Catholic priests Edward Mullen and Daniel Kehew served as chaplains before 1967, when Father Howard V. O'Shea became the first full-time Catholic chaplain. He was given office space in Faunce House, living quarters in the Graduate Center, and a small budget provided by St. Francis Chapel in Providence. Local alumni founded the Thomas Beckett Foundation to raise funds to meet a challenge for a grant from the Diocese of Providence. In 1975 Miriam Wolcott was the first laywoman to be a full-time Catholic chaplain in Rhode Island. Later Catholic chaplains were Rev. David Inman, who came in 1976 and Rev. Richard Perry since 1991. Sister of Mercy Mary Lomax came to supply the Catholic chaplaincy in 1983, while David Inman was acting director of student activities. Gwen Hofmann became a Catholic lay chaplain in 1989.
Nancy Simons, who was director of religious activities at Pembroke, became assistant chaplain in 1965. Other chaplains who were appointed with special interest in women's issues were Beverly Edwards, who was appointed a lay chaplain in 1969 and was ordained a minister of the United Church of Christ in 1976, Rabbi Cathy Felix appointed assistant chaplain in 1980, and Flora A. Keshgegian, an Episcopal priest, who was named associate chaplain in 1984.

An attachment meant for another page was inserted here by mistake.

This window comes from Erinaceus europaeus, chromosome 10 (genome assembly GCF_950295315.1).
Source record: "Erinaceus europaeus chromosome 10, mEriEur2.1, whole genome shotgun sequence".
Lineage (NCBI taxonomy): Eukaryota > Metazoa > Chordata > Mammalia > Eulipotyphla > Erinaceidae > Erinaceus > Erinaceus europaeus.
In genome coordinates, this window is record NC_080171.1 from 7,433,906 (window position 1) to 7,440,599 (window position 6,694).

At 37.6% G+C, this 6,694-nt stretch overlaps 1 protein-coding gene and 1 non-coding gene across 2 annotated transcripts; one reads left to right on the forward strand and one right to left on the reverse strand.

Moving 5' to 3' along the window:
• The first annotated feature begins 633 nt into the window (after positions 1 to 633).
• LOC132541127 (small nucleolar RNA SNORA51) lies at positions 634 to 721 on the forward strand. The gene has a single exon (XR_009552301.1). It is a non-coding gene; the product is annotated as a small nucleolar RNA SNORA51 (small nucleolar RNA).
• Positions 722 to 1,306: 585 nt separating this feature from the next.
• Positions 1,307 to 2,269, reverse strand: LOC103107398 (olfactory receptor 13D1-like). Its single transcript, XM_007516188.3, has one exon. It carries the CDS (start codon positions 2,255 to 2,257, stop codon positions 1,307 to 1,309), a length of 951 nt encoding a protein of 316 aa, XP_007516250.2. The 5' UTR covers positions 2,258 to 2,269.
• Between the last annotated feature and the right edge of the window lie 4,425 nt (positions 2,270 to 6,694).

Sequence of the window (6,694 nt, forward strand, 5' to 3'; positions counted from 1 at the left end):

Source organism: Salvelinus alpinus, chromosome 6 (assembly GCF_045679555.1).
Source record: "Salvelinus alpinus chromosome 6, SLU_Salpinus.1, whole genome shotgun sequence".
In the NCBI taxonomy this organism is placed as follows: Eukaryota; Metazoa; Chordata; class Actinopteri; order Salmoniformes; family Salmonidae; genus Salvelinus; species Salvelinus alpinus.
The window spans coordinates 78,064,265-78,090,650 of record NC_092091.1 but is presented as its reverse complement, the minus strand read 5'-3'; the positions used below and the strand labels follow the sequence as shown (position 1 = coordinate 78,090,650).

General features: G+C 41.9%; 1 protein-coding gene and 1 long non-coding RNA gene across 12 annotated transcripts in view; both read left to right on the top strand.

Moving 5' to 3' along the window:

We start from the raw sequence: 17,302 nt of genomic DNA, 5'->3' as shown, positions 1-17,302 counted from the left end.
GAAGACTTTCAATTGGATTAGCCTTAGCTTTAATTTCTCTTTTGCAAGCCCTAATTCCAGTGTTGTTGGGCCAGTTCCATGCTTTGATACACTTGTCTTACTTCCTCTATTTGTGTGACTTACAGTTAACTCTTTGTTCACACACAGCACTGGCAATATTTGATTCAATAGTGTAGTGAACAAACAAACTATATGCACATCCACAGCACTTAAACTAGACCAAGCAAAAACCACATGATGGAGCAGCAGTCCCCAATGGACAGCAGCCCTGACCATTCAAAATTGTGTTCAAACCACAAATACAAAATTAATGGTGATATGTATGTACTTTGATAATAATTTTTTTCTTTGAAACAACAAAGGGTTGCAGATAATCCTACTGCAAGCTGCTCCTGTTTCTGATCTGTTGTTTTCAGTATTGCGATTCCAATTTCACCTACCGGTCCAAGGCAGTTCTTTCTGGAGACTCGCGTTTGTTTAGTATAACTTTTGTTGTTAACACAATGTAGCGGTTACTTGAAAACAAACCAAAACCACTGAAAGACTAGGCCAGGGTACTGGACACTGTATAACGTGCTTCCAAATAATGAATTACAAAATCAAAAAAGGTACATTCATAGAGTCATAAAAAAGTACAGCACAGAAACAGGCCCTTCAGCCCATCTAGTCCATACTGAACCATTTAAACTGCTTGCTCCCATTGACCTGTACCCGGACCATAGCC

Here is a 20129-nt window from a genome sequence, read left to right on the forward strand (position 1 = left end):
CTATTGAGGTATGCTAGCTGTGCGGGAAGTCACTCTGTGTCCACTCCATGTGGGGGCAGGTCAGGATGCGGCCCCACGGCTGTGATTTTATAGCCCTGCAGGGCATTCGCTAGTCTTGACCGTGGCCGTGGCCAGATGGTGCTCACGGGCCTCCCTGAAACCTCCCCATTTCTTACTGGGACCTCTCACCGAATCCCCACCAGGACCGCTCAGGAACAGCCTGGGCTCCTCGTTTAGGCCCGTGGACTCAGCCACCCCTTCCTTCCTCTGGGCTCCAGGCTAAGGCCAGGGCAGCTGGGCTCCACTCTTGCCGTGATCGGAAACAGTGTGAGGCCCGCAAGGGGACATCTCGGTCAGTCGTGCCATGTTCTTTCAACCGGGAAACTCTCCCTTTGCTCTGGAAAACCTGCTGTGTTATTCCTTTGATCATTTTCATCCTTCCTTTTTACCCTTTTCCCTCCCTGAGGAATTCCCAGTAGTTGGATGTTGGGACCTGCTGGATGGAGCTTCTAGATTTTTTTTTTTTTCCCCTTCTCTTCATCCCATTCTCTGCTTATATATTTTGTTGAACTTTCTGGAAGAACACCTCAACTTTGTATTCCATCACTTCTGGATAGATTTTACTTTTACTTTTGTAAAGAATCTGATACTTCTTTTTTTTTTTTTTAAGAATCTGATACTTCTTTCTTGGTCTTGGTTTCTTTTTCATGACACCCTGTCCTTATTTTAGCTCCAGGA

Julius Scott, an ordained minister of the Methodist Church, came to Brown in 1963 as executive secretary of the Brown Christian Association, became assistant chaplain in 1965, and was acting chaplain during Chaplain Baldwin's leave of absence in 1965-1966, and left in 1967 to become assistant director of the Southern Fellowships Fund for Negro colleges. Rev. Bennett Owens was acting chaplain of the Episcopal College Church during Canon Crocker's leave in 1965-1966. Richard A. Dannenfelser, a Presbyterian minister, became assistant chaplain in 1967 and associate chaplain in 1970. He took an active part in protests against the Vietnam war and taught a course in topics of human sexuality. After he was terminated in 1980, when the staff of the Chaplain's Office was reduced, he worked for a brief time in the office of the dean of student life. In 1971 Rabbi Richard Marker became an additional Jewish chaplain with his appointment financed by Brown, National Hillel, and the Jewish Federation in Providence. He was succeeded by Rabbi Alan C. Flam, who became director of Hillel and assistant chaplain in 1982.
The first chaplain for minority students was Geoffrey Black, appointed in 1974. In 1968 Reverend Herbert O. Edwards, then an assistant in the Religious Studies department, had informally served as a chaplain for black students. Later minority chaplains were Reverend Darryl Smaw, a Baptist minister appointed in 1978, and Daphne Wiggins, also a Baptist minister, from 1985 to 1991.
In 1983 a report on the chaplaincy concluded that the position of coordinating chaplain should be established and supported by the University, and that the University seek funding for chaplains with special responsibilities. A capital campaign under the leadership of Joseph Ress raised $1.5 million for endowment for both the University Chaplain and also for Episcopal, Jewish, and Roman Catholic chaplaincies. Chaplain Baldwin's successor, Janet Cooper Nelson, ordained in the United Church of Christ, was appointed in 1990, becoming the first woman University Chaplain in the Ivy League.